Saturday, December 19, 2009

Perfect Holiday Message

Have you read Eat, Pray, Love? If not, do yourself a favor and rush right out to buy it. It makes a fabulous gift for any strong woman you know!

Elizabeth Gilbert, the wonderful author of that inspiring book, says this:

EASE

We are the strivingest people who have everlived. We are ambitious, time-starved, competitive, distracted. We move at full velocity, yet constantly fear we are not doing enough. Though we live longer than any humans before us, our lives feel shorter, restless, breathless...

Dear ones, EASE UP. Pump the brakes. Take a step back. Seriously. Take two steps back. Turn off all your electronics and surrender over all your aspirations and do absolutely nothing for a spell. I know, I know – we all need to save the world. But trust me: The world will still need saving tomorrow. In the meantime, you’re going to have a stroke soon (or cause a stroke in somebody else) if you don’t calm the hell down.

So go take a walk. Or don’t. Consider actually exhaling. Find a body of water and float. Hit a tennis ball against a wall. Tell your colleagues that you’re off meditating (people take meditation seriously, so you’ll be absolved from guilt) and then actually, secretly, nap. My radical suggestion? Cease participation, if only for one day this year – if only to make sure that we don’t lose forever the rare and vanishing human talent of appreciating ease.

Elizabeth Gilbert is the author of Eat, Pray, Love. Her new book
Committed: A Skeptic Makes Peace With Marriage will be
published in January, 2010.

Early Christmas Gift!

I LOVE receiving emails from readers. Love it. I respond to every single letter and I keep them all for those dark days when I sit at the desk and wonder why I'm doing this. Every writer has those days—the days where anything else seems easier than writing, where I think about all the people I know who aren't trying to write and how happy they seem… Well, the letter below was one of those messages than absolutely makes up for those days! And it was a reminder to me how lucky I am. I thank every reader who's written to me, and I'm eternally grateful to every bookseller, from the independents to the "Large Chain Bookstores," who has the passion of this letter writer below:

Dear Ms. Kittle,

I am writing to inform you that I have challenged myself to hand-sell copies of your book TWO TRUTHS AND A LIE. This is my 9th holiday season as a bookseller at a Large Chain Bookstore, although (and I don’t confess this lightly) my mother purchased your book on a whim from Sam’s Club last spring. She gave it to me to read even though I usually hate to take book recommendations from her because she rubs it in if I like them. Despite my reservations, I thoroughly enjoyed your novel, which was refreshing because I hadn’t gotten excited about a book in months.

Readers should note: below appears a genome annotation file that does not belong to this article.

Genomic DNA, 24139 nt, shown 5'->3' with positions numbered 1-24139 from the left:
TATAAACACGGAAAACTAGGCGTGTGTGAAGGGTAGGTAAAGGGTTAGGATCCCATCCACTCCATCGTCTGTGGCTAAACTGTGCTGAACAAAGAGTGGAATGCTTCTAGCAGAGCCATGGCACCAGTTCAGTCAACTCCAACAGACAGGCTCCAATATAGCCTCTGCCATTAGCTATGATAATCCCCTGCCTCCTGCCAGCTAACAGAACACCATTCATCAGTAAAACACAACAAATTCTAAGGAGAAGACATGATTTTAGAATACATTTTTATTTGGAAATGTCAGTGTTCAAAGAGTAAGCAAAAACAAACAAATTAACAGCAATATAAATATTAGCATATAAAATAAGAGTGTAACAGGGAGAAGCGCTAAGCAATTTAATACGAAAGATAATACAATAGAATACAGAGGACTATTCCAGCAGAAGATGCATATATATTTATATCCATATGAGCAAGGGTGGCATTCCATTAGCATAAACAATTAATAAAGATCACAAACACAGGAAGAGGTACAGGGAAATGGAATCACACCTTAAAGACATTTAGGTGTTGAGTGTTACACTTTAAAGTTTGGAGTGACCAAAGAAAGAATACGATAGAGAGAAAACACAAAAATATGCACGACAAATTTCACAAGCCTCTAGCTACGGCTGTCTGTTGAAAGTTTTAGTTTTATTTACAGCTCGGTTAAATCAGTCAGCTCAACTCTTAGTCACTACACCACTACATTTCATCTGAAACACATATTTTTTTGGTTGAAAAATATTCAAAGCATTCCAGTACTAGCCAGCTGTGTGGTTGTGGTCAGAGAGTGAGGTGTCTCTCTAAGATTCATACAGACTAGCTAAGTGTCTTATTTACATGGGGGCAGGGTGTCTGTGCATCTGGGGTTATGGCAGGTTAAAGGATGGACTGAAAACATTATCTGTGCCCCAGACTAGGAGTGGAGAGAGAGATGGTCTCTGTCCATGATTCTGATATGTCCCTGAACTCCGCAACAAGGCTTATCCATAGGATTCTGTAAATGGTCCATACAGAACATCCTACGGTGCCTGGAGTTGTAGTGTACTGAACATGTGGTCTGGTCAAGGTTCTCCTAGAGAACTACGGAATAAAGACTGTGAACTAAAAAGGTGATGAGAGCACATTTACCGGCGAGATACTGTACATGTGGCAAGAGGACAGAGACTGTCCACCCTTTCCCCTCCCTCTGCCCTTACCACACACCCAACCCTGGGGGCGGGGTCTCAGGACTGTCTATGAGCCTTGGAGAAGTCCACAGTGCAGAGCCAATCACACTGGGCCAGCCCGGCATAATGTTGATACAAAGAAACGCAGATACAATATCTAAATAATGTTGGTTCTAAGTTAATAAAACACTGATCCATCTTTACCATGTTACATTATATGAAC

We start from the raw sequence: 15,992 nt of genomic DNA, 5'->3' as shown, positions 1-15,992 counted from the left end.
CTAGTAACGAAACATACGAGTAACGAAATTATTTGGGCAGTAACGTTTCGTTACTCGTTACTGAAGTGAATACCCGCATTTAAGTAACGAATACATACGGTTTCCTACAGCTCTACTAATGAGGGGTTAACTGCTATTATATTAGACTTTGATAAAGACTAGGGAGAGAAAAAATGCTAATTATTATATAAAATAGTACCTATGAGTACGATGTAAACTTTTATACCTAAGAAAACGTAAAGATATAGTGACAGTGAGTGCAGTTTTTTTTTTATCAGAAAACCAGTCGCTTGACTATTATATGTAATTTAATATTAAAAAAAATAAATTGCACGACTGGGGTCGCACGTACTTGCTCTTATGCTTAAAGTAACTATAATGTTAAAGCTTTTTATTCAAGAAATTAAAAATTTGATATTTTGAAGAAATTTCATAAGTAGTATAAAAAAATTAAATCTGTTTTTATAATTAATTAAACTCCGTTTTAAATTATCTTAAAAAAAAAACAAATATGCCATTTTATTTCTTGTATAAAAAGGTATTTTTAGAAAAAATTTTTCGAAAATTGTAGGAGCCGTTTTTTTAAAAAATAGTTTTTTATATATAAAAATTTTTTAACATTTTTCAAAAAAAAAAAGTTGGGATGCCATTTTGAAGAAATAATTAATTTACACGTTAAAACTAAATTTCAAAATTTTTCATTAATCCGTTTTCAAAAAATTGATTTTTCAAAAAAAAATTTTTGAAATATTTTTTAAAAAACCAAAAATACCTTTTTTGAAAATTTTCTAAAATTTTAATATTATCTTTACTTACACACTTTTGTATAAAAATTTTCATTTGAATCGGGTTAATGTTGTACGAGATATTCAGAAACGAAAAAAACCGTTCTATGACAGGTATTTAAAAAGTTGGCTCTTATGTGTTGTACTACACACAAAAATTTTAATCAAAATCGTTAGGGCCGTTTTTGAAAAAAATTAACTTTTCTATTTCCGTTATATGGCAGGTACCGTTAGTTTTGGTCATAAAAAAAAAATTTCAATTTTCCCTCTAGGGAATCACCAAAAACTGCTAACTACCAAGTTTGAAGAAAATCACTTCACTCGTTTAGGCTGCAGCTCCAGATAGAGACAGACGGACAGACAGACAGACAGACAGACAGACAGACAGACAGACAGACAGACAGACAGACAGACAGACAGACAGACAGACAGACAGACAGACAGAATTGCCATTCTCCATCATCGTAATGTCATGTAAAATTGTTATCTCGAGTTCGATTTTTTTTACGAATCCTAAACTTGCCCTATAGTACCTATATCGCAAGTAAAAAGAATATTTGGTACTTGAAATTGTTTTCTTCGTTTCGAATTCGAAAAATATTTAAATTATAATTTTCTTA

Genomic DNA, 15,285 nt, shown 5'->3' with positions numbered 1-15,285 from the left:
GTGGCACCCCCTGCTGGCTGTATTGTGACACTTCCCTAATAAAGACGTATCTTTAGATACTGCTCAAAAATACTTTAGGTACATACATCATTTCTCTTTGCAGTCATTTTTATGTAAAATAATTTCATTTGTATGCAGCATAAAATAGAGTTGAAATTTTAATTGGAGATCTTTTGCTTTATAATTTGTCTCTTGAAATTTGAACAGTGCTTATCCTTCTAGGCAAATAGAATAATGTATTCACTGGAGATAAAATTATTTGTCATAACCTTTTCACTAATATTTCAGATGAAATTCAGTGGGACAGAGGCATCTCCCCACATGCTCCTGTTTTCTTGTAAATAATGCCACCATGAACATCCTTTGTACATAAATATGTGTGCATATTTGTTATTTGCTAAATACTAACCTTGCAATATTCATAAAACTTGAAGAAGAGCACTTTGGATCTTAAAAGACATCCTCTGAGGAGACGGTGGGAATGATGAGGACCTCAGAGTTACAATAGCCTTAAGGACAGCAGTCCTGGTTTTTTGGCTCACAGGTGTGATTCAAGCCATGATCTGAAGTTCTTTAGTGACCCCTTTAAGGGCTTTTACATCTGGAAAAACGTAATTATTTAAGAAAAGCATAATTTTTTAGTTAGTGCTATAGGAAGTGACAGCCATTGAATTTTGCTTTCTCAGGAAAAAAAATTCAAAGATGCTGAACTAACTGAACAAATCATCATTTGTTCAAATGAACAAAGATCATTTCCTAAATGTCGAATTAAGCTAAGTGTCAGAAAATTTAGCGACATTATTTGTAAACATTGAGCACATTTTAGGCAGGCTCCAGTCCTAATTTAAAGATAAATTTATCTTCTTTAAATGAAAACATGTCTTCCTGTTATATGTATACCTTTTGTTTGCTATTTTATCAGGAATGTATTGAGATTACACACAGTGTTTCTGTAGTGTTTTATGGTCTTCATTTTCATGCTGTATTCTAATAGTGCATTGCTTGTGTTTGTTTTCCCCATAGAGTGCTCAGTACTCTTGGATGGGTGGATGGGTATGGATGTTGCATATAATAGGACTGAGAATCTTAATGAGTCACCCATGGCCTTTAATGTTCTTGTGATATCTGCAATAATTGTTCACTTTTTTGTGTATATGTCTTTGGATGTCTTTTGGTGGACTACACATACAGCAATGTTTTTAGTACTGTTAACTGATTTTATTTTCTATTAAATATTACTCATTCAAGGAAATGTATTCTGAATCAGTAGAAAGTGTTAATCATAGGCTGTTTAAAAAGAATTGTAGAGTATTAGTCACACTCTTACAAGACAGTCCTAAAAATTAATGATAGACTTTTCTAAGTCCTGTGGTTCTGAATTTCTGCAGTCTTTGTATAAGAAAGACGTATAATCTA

I loved the characters in TWO TRUTHS AND A LIE, how they felt like they were really immersed their day-to-day lives. I was about five chapters in, I recall, when I slapped the book shut and exclaimed “Holy crap! This is the third person!” I would have sworn you were writing in first. It felt that close, that immediate. I’m a writer myself, and I struggle making a third person voice feel vivid and real. Kudos on that, and on the way you seamlessly slip in and out of the various heads of your cast. THE KINDNESS OF STRANGERS is genius in this way, too.

I’ve been working at the Large Chain Bookstore (LCB) for my health insurance and 401K while I manage my own small local publishing company, substitute teach (I read that you’re a middle school teacher—I spent the day with 8th graders last Wednesday and am still recovering), and work to polish my own novel to submit to agents. I’ve been at the LCB since my freshman year of college, and I get bored, burned-out, and otherwise alienated very often in that particular realm of my life.

Thus my hand-selling challenge. Since April, I’ve kept TWO TRUTHS AND A LIE as my staff recommendation on and off, and I sold 25 copies without batting an eyelash. But in my past three shifts, I have been actively recommending your book at every opportunity, and I’ve sold 8 copies just like that (insert finger snap).

Anyway, I’ll keep you posted. I believe my current number is 45 copies. The thing is, your book sells itself. I sneak it onto our Noteworthy Fiction table just for my shift, and when I see people browsing the table, I go over and slide the book in front of them. “If you’re looking for a good book, this is my pick of the year,” I tell them. Then I walk away. Ten minutes later, when I check stock, we’ve sold another one. There is something about that back-cover copy that draws people in. I just have to get it in their hands.

I hope you believe me when I say that I am not a crazy stalker (although there’s nothing like a stalker or two to boost a person’s self-esteem, I’d guess). I was just thinking that, praise the Lord, when I ever manage to to get one of my books out into the world, I’d probably be amused to know that someone was forcing my novel down the throats of the unsuspecting population of a medium sized midwestern city. Plus, I’d like you to know that I keep your book (the copy that I never gave back to my mom) on my short-shelf, the books I go back to most often. You are currently snuggled between Marisa de los Santos, Amy Tan, Charlotte Bronte, Henry David
Thoreau, and the Dalai Lama.